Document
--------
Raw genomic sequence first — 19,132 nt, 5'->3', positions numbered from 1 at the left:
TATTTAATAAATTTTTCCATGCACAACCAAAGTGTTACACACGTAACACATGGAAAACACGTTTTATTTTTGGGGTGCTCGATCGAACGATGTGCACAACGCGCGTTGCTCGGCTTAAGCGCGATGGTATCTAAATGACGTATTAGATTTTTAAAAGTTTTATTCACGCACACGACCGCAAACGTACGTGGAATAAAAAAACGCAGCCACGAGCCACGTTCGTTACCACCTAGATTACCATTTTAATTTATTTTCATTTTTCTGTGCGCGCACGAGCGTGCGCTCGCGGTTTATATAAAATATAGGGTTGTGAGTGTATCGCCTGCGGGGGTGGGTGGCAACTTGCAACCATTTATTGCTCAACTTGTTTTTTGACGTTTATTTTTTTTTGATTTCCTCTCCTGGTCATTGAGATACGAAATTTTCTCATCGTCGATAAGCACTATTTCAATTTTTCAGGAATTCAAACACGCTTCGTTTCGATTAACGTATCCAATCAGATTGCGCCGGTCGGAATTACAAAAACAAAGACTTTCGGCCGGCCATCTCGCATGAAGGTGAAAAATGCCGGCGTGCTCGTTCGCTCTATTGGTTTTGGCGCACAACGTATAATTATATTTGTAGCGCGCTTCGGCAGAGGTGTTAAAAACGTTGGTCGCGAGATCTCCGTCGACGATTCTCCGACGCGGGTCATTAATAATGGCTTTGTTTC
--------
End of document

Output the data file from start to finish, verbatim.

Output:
Raw genomic sequence first — 19,132 nt, 5'->3', positions numbered from 1 at the left:
TATTTAATAAATTTTTCCATGCACAACCAAAGTGTTACACACGTAACACATGGAAAACACGTTTTATTTTTGGGGTGCTCGATCGAACGATGTGCACAACGCGCGTTGCTCGGCTTAAGCGCGATGGTATCTAAATGACGTATTAGATTTTTAAAAGTTTTATTCACGCACACGACCGCAAACGTACGTGGAATAAAAAAACGCAGCCACGAGCCACGTTCGTTACCACCTAGATTACCATTTTAATTTATTTTCATTTTTCTGTGCGCGCACGAGCGTGCGCTCGCGGTTTATATAAAATATAGGGTTGTGAGTGTATCGCCTGCGGGGGTGGGTGGCAACTTGCAACCATTTATTGCTCAACTTGTTTTTTGACGTTTATTTTTTTTTGATTTCCTCTCCTGGTCATTGAGATACGAAATTTTCTCATCGTCGATAAGCACTATTTCAATTTTTCAGGAATTCAAACACGCTTCGTTTCGATTAACGTATCCAATCAGATTGCGCCGGTCGGAATTACAAAAACAAAGACTTTCGGCCGGCCATCTCGCATGAAGGTGAAAAATGCCGGCGTGCTCGTTCGCTCTATTGGTTTTGGCGCACAACGTATAATTATATTTGTAGCGCGCTTCGGCAGAGGTGTTAAAAACGTTGGTCGCGAGATCTCCGTCGACGATTCTCCGACGCGGGTCATTAATAATGGCTTTGTTTC